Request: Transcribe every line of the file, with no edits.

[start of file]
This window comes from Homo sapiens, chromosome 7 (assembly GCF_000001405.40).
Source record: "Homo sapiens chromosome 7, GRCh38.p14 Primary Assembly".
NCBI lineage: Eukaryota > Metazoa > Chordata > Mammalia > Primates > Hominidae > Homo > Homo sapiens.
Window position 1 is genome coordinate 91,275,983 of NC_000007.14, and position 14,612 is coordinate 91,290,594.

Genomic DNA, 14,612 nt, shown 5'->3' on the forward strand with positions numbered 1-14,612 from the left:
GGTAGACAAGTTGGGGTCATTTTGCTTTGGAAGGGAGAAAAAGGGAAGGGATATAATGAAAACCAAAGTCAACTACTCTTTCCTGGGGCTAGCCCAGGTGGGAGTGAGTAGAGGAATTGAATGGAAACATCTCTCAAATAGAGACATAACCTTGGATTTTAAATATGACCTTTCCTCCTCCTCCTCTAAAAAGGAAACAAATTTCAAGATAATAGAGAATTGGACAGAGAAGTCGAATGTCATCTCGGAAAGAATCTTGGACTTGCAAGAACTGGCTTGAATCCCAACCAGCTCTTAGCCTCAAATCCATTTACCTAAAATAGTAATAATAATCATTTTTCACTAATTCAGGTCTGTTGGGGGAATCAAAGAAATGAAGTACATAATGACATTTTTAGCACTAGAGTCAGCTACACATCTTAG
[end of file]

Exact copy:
This window comes from Homo sapiens, chromosome 7 (assembly GCF_000001405.40).
Source record: "Homo sapiens chromosome 7, GRCh38.p14 Primary Assembly".
NCBI lineage: Eukaryota > Metazoa > Chordata > Mammalia > Primates > Hominidae > Homo > Homo sapiens.
Window position 1 is genome coordinate 91,275,983 of NC_000007.14, and position 14,612 is coordinate 91,290,594.

Genomic DNA, 14,612 nt, shown 5'->3' on the forward strand with positions numbered 1-14,612 from the left:
GGTAGACAAGTTGGGGTCATTTTGCTTTGGAAGGGAGAAAAAGGGAAGGGATATAATGAAAACCAAAGTCAACTACTCTTTCCTGGGGCTAGCCCAGGTGGGAGTGAGTAGAGGAATTGAATGGAAACATCTCTCAAATAGAGACATAACCTTGGATTTTAAATATGACCTTTCCTCCTCCTCCTCTAAAAAGGAAACAAATTTCAAGATAATAGAGAATTGGACAGAGAAGTCGAATGTCATCTCGGAAAGAATCTTGGACTTGCAAGAACTGGCTTGAATCCCAACCAGCTCTTAGCCTCAAATCCATTTACCTAAAATAGTAATAATAATCATTTTTCACTAATTCAGGTCTGTTGGGGGAATCAAAGAAATGAAGTACATAATGACATTTTTAGCACTAGAGTCAGCTACACATCTTAG